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Who here grows avocados, and did you know that they're berries?

 
master pollinator
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My much better half and I grow out our grocery store avocado pits. Our oldest is 4 and taller than me.

Who knew they were berries?

-CK
 
gardener
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free trees are always great. I have to build winter protection for them to survive.

oh, I knew they were berries because of a grower who was a friend in the Los Angeles area told me they were back in 1960.
 
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did not know that, thanks
 
pollinator
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I've got 3 avocado trees.  Over the years, I've had a few others but they didn't work out.  I've got a large Haas, a large and tall Fuerte, and a small stunted Haas.  I cut down a Reed years ago -- I didn't like the watery nature of the fruit on that tree.  I had a really nice Fuerte die a few years ago, and that bummed me out.

A couple of things I've learned about avocados.

First, if you're paying for "organic" avocados, you're being ripped off.  There is absolutely no reason to every spray them or treat them with anything other than a nice deep drink of water.  They are pest free, don't need to be pruned, and are so easy to grow.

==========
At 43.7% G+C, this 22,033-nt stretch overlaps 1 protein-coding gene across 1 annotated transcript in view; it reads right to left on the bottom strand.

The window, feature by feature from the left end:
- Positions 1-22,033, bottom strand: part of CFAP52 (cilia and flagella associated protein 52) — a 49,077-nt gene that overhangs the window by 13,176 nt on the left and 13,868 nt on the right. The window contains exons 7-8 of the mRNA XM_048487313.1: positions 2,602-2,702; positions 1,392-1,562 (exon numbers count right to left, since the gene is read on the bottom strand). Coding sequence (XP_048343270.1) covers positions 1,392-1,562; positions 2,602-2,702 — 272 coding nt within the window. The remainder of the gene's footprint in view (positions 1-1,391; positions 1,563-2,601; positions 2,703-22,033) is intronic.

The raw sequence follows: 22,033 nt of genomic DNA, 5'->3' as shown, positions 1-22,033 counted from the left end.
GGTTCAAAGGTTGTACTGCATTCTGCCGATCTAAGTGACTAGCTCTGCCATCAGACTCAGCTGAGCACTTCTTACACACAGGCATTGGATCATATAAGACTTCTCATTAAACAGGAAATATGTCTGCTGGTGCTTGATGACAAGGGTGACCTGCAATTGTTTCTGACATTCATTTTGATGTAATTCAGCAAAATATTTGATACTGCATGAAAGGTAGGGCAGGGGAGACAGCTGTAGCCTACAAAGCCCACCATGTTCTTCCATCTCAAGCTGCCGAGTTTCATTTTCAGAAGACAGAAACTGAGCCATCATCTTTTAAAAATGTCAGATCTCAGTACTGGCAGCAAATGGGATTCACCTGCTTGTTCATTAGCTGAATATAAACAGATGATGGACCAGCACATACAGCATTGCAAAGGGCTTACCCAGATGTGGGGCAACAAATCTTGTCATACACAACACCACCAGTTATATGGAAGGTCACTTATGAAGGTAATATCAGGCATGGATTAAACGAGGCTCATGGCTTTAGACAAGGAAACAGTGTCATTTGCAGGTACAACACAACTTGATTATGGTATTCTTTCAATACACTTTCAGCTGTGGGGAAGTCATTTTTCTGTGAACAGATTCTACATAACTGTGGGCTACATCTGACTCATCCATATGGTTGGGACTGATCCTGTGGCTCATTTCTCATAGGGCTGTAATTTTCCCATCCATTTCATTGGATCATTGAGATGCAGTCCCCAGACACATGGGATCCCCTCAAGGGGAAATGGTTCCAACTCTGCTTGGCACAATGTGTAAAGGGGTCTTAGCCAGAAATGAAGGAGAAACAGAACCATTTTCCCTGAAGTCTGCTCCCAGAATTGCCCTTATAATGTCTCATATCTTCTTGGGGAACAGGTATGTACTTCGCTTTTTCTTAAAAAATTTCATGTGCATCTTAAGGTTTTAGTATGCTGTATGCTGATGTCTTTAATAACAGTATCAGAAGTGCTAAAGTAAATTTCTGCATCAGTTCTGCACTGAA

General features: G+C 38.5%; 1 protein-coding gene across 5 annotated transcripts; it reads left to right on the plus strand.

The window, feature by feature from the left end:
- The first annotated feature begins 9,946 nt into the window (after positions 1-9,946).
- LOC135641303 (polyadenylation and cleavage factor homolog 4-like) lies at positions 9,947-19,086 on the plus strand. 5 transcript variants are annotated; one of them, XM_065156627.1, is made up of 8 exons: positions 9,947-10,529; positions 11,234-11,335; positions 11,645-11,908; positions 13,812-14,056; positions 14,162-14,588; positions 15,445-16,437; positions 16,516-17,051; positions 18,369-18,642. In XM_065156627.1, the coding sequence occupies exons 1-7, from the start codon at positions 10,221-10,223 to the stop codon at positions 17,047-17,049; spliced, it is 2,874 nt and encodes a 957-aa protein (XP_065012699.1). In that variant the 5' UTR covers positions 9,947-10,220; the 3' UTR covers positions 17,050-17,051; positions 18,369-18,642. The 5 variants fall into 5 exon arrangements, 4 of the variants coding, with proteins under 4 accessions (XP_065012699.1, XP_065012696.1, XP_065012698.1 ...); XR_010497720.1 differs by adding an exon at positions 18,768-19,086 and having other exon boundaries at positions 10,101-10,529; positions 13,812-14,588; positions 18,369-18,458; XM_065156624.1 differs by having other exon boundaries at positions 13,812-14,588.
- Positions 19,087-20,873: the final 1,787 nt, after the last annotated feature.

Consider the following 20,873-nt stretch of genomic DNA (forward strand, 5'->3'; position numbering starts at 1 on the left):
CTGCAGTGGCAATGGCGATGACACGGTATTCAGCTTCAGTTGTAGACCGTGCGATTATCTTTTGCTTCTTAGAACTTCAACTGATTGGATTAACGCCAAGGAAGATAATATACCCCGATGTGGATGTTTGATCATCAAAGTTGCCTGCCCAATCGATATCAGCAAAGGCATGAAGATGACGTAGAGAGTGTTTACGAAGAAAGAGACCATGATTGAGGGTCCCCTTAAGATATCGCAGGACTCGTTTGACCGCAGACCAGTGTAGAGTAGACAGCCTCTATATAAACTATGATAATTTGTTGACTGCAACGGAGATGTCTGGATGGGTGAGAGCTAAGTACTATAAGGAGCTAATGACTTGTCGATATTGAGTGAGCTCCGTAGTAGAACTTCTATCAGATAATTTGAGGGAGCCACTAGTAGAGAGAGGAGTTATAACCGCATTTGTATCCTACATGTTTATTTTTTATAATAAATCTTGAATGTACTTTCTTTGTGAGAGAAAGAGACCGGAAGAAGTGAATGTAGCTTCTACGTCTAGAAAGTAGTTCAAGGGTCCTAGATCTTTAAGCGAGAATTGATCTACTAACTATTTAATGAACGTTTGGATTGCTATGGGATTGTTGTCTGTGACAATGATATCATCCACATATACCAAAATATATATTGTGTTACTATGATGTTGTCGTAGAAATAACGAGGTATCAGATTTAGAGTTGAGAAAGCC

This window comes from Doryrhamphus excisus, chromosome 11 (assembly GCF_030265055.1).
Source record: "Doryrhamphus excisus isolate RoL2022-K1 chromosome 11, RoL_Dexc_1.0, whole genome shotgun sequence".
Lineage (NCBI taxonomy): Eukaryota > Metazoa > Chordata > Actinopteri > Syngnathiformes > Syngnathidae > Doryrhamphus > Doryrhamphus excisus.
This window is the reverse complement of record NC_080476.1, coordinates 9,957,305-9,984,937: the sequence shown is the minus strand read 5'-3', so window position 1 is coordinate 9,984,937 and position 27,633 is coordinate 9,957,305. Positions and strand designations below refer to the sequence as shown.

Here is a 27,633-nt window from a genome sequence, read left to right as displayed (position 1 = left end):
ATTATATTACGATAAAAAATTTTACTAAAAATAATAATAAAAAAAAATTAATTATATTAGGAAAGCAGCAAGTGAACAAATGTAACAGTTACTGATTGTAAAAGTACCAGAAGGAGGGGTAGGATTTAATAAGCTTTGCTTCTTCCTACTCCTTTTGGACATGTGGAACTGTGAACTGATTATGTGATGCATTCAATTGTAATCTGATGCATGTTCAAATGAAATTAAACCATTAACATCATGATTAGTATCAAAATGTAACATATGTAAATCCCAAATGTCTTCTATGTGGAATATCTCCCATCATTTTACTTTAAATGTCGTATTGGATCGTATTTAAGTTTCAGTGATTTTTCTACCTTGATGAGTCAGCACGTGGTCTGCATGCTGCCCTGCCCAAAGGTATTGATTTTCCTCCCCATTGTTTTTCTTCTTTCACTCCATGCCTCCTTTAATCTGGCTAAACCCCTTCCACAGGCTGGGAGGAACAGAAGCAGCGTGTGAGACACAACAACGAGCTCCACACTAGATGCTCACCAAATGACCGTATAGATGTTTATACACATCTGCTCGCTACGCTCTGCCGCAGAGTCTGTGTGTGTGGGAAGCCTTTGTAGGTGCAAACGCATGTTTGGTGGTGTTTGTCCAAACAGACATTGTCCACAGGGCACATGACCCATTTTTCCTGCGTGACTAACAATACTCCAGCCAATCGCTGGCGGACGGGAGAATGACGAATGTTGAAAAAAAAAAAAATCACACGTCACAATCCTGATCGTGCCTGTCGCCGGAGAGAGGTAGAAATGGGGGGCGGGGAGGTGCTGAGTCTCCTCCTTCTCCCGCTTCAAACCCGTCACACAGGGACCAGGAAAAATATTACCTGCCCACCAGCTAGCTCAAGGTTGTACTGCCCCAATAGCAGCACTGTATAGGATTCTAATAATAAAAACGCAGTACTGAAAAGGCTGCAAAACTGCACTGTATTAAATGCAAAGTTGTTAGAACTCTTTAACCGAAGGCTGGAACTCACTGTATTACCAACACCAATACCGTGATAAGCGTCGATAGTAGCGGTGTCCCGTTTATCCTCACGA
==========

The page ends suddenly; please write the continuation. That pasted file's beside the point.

Second, the avocados don't ripen on the tree, but must be picked in order for the fruit to ripen.  While hanging on the tree, the tree provides an enzyme that keeps the fruit from ripening.  Once you pick them, they'll start to ripen --- it takes about 2 weeks before they are ready to eat.

Third, in many Mexican stews and soups, they use the leaves to provide a herbaceous undertone.  You'll see the dried leaves for sale in the market.  It's a subtile flavor.

Fourth, they don't bear evenly every year.  They tend to bear on a two or a three year cycle, either heavy one year and light the next year, or on a three year rotation where you'll get a light harvest, a heavy harvest, and then absolutely none in the third year.  In a larger orchard, the trees will bear at different times so it all evens out.

We get 150 to 200 nice big avocados per tree when we get a heavy crop on the Haas.  On the Fuerte, we'll get almost 100 and they are really big, nice avocados.

 
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I have a couple in pots as big house plants in my flat. I love them but I wonder if they will ever fruit in pots. I also wonder if they could survive outside in conrwall, UK but I'm too attached to my house plants to try
 
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Natasha,  I believe a tree has to be 6 to 10 years old to bare fruit.  Here are a couple of threads where that is mentioned:

https://permies.com/t/37478/avocado-tree-experience

https://permies.com/t/87544/avocado-trees-facts-fiction-pushing:

 
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“Second, the avocados don't ripen on the tree, but must be picked in order for the fruit to ripen.  While hanging on the tree, the tree provides an enzyme that keeps the fruit from ripening.  Once you pick them, they'll start to ripen --- it takes about 2 weeks before they are ready to eat.